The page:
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The mechanics of writing matters

Every student who has ever written something for someone has been evaluated on structure, spelling, grammar, and usage. Well, one hopes this is true, anyway. I have not had children in public school for a while. When I homeschooled, those things mattered. How can we communicate good answers unless we structure them properly?

Every rubric for a writing assignment includes a small amount for structure; usually 10% or so, depending on the teacher. When I was in university, and taking an introduction to academic writing, the prof exhorted us regularly with this reminder: don't blow off those ten little marks. They're an easy ten marks. As long as one has a manual of some kind to provide guidance, those ten marks can be earned. Many of us think instead, "It's only ten marks, who cares?" Ten marks is ten marks, and they could make a big difference.

What if my arguments are weak? What if my arguments are poorly supported? I'm going to lose marks. Wouldn't those ten marks provide a nice cushion if I just can't wrap my mind around what I want to say? Those ten marks can really help.

I've never really had a lot of trouble with the mechanics of writing. In all of my hermeneneutics papers, I got the full marks for structure, grammar, and usage. It was good that I did, because on one paper, I struggled with a particular point, and I saw that I lost marks because of it. Similarly, this past spring, on one of my papers for my Old Testament in the New Testament class, I got careless and made a few mechanical errors (I was lazy, and didn't proof read enough), and it pulled my mark down. I was mad at myself, because a little extra attention could have saved me a few marks.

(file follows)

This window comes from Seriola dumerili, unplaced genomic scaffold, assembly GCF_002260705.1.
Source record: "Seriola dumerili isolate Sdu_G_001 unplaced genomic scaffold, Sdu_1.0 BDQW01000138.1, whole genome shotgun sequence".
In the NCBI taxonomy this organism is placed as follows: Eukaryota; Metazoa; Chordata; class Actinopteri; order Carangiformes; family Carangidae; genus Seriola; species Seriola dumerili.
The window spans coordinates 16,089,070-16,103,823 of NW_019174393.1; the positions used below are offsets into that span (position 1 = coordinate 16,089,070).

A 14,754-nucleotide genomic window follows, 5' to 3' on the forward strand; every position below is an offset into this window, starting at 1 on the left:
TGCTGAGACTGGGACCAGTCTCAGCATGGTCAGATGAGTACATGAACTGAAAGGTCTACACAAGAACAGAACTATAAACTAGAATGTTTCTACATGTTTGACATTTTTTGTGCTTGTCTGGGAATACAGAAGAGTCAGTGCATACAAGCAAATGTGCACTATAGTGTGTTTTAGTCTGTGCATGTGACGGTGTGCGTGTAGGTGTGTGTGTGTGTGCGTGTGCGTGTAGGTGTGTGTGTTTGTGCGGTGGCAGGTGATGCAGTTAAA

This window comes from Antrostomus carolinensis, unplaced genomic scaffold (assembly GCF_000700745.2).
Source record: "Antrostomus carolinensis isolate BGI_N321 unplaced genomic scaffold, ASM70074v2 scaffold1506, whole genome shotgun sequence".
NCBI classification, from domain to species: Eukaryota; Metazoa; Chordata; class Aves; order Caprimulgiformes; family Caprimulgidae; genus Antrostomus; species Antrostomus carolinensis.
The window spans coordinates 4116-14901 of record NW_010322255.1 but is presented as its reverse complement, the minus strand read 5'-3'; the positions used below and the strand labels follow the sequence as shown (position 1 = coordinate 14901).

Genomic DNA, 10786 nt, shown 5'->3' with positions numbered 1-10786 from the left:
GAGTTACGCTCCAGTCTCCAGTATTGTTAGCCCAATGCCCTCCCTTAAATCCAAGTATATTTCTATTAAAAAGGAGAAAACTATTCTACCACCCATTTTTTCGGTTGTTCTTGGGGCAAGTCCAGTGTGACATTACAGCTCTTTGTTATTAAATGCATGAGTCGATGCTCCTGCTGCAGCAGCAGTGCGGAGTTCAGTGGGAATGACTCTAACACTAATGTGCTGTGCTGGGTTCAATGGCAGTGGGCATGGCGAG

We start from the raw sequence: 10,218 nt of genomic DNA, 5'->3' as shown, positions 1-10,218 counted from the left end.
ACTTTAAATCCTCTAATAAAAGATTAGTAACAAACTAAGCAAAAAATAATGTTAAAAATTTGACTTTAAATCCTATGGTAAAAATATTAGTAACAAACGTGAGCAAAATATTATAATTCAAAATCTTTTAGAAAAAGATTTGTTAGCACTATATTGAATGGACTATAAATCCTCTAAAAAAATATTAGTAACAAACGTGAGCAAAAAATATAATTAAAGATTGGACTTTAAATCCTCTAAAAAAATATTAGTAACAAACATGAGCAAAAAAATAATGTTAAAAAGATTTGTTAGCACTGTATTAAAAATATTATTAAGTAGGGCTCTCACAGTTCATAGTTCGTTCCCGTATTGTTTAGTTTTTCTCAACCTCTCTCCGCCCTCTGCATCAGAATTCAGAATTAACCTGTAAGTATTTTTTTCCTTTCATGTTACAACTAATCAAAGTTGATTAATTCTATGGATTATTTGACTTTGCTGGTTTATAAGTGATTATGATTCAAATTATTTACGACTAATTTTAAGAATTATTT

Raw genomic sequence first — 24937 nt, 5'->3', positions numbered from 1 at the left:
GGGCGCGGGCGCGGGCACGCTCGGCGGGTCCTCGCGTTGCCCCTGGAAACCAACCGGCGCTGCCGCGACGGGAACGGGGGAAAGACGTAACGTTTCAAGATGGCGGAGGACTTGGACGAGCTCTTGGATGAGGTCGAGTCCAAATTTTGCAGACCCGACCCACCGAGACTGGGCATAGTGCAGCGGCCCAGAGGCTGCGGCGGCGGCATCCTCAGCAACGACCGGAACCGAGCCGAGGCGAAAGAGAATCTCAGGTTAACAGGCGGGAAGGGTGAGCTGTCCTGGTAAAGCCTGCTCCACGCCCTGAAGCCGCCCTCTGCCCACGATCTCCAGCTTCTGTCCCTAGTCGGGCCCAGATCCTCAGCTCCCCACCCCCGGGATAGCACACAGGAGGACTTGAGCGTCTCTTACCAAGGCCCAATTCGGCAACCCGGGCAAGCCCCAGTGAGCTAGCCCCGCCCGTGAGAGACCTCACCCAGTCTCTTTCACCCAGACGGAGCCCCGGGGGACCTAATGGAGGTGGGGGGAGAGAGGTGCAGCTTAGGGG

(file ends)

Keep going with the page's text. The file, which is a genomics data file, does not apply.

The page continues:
Well-structured writing is a joy to read. It makes it easier for the one marking the paper as well, which means you may get it back from the teacher sooner rather than later. As someone who used to help students edit their papers, I can tell you that it is very hard to evaluate someone's writing if you can't make heads or tails of it. It takes very little effort to check things out. And that goes for blog posts, too. I've read some blog posts that could use some editing, and I've written some that needed editing. It really isn't hard work to learn proper sentence structure, grammar and usage. With manuals like The Chicago Manual of Style and A Manual for Writers, there is help. And barring that, do a little self-teaching with a high school grammar program, easily obtainable at any homeschool book seller.

School is back in session. If you have a child who balks at checking for grammar, spelling, structure, and usage, just tell him or her that a little cushion didn't hurt anyone.

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